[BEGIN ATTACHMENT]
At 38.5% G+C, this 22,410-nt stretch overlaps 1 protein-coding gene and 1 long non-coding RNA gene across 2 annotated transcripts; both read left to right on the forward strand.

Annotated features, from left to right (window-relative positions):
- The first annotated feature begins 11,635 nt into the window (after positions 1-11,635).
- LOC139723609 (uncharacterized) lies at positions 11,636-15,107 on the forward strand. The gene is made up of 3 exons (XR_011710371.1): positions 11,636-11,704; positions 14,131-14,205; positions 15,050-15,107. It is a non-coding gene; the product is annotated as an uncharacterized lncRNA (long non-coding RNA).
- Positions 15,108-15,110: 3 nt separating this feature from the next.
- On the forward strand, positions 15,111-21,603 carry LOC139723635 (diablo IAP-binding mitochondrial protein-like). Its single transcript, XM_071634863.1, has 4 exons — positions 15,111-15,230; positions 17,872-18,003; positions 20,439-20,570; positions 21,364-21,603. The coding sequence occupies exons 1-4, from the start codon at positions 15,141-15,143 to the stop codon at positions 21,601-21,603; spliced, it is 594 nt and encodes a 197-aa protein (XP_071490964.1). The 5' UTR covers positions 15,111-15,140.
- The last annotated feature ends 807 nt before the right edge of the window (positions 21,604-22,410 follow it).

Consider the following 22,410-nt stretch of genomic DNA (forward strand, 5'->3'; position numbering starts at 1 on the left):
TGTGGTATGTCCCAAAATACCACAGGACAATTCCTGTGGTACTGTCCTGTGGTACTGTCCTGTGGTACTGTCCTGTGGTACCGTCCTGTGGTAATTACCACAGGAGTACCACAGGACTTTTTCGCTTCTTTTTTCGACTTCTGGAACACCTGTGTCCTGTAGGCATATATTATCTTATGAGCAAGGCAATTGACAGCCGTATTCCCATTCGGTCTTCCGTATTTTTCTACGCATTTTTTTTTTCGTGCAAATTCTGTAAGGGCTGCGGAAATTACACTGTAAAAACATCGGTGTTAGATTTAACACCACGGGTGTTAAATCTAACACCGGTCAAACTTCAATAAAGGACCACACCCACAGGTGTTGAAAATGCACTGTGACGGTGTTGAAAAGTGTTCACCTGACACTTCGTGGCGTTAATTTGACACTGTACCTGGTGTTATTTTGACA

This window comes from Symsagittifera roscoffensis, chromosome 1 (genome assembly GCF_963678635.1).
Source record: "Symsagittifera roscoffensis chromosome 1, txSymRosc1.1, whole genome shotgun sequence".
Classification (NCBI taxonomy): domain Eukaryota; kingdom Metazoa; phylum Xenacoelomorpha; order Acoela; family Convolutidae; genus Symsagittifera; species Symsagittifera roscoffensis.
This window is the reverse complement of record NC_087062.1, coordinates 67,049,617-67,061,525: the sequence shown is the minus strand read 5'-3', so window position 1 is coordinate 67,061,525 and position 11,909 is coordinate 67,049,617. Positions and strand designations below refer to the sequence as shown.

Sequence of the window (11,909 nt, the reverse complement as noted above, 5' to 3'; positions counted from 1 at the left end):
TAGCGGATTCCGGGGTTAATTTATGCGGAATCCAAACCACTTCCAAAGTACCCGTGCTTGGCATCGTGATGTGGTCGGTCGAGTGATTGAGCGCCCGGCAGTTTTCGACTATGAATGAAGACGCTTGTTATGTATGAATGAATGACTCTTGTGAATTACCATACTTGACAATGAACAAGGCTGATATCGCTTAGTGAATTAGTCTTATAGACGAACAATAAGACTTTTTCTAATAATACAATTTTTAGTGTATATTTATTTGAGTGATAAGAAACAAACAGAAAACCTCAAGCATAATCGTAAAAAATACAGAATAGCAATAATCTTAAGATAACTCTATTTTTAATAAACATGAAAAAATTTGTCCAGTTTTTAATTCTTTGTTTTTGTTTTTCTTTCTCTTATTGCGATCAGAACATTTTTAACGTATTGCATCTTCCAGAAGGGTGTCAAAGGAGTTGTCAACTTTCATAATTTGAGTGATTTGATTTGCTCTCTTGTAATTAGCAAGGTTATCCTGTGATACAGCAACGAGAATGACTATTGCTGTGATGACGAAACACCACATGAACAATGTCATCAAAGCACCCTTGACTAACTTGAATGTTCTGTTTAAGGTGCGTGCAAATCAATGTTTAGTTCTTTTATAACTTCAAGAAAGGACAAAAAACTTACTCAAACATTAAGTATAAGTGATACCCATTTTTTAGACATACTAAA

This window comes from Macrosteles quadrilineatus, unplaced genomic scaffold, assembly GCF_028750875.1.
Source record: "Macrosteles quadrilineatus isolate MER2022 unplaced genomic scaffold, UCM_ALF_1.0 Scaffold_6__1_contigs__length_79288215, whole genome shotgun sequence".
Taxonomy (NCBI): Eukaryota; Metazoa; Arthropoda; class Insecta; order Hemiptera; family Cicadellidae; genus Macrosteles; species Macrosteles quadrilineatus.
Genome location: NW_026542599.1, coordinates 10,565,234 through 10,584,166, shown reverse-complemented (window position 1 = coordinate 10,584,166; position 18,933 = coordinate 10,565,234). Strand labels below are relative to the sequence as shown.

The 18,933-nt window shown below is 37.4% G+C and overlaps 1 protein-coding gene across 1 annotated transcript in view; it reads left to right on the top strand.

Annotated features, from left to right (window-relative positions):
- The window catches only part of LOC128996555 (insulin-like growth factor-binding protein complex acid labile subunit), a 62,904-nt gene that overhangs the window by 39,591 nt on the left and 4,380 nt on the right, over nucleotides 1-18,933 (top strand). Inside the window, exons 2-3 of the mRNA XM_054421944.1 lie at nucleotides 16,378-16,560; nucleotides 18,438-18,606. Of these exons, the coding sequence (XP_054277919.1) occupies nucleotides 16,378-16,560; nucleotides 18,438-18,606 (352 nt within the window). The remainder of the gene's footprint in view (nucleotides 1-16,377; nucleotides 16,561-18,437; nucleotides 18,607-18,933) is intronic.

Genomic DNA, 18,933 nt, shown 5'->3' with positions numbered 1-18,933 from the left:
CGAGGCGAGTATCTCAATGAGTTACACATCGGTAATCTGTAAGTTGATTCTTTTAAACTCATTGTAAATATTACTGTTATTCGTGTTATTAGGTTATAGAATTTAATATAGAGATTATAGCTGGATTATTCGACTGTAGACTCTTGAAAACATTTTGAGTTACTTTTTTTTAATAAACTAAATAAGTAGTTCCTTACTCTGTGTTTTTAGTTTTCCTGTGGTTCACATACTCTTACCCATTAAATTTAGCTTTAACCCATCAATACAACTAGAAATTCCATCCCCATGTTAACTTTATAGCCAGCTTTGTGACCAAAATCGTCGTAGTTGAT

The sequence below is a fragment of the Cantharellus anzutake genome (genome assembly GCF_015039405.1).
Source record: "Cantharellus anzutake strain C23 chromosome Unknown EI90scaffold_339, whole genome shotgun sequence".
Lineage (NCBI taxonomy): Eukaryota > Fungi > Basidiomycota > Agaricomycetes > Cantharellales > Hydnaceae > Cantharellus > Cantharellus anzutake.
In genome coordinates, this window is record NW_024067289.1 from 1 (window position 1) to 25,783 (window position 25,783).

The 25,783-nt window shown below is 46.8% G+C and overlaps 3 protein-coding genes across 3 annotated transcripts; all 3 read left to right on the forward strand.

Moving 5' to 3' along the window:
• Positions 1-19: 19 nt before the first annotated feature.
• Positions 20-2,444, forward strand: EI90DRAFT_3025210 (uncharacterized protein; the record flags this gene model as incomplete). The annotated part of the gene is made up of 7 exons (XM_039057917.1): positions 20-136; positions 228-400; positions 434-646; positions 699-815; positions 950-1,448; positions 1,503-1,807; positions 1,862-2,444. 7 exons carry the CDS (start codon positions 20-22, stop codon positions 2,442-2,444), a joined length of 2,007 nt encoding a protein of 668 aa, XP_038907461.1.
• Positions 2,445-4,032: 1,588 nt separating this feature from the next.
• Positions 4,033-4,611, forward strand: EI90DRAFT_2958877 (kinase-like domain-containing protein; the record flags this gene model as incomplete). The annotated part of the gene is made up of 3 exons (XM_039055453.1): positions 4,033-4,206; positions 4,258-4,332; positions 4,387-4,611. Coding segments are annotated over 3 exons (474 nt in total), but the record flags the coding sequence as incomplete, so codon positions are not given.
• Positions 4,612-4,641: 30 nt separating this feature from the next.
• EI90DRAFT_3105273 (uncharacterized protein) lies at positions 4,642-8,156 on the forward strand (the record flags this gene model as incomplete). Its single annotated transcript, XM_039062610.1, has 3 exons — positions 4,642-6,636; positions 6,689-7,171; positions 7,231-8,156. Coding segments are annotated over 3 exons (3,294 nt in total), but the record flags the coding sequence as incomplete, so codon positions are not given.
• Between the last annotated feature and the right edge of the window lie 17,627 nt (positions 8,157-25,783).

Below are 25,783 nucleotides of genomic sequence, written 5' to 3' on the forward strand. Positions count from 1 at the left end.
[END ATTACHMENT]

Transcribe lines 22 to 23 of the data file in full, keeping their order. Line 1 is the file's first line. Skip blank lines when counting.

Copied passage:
- The window catches only part of LOC128996555 (insulin-like growth factor-binding protein complex acid labile subunit), a 62,904-nt gene that overhangs the window by 39,591 nt on the left and 4,380 nt on the right, over nucleotides 1-18,933 (top strand). Inside the window, exons 2-3 of the mRNA XM_054421944.1 lie at nucleotides 16,378-16,560; nucleotides 18,438-18,606. Of these exons, the coding sequence (XP_054277919.1) occupies nucleotides 16,378-16,560; nucleotides 18,438-18,606 (352 nt within the window). The remainder of the gene's footprint in view (nucleotides 1-16,377; nucleotides 16,561-18,437; nucleotides 18,607-18,933) is intronic.

Genomic DNA, 18,933 nt, shown 5'->3' with positions numbered 1-18,933 from the left: